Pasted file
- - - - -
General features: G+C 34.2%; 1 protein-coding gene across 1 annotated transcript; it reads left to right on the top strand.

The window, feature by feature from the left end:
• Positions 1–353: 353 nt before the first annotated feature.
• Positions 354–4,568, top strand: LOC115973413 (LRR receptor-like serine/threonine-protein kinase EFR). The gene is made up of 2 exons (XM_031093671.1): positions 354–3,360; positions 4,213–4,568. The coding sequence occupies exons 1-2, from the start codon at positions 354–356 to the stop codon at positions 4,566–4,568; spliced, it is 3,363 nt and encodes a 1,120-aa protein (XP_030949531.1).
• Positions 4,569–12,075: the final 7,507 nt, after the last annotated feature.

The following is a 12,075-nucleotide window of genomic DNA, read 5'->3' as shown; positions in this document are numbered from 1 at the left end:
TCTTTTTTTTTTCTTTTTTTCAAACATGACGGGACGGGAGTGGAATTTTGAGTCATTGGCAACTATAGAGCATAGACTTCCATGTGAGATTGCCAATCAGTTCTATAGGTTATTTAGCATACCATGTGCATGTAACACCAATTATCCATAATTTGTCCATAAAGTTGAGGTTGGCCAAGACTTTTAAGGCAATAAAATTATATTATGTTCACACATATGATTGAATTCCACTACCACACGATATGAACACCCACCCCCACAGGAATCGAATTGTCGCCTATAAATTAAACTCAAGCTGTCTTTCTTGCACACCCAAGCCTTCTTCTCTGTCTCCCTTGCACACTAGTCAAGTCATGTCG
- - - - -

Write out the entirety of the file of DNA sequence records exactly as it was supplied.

General features: G+C 34.2%; 1 protein-coding gene across 1 annotated transcript; it reads left to right on the top strand.

The window, feature by feature from the left end:
• Positions 1–353: 353 nt before the first annotated feature.
• Positions 354–4,568, top strand: LOC115973413 (LRR receptor-like serine/threonine-protein kinase EFR). The gene is made up of 2 exons (XM_031093671.1): positions 354–3,360; positions 4,213–4,568. The coding sequence occupies exons 1-2, from the start codon at positions 354–356 to the stop codon at positions 4,566–4,568; spliced, it is 3,363 nt and encodes a 1,120-aa protein (XP_030949531.1).
• Positions 4,569–12,075: the final 7,507 nt, after the last annotated feature.

The following is a 12,075-nucleotide window of genomic DNA, read 5'->3' as shown; positions in this document are numbered from 1 at the left end:
TCTTTTTTTTTTCTTTTTTTCAAACATGACGGGACGGGAGTGGAATTTTGAGTCATTGGCAACTATAGAGCATAGACTTCCATGTGAGATTGCCAATCAGTTCTATAGGTTATTTAGCATACCATGTGCATGTAACACCAATTATCCATAATTTGTCCATAAAGTTGAGGTTGGCCAAGACTTTTAAGGCAATAAAATTATATTATGTTCACACATATGATTGAATTCCACTACCACACGATATGAACACCCACCCCCACAGGAATCGAATTGTCGCCTATAAATTAAACTCAAGCTGTCTTTCTTGCACACCCAAGCCTTCTTCTCTGTCTCCCTTGCACACTAGTCAAGTCATGTCG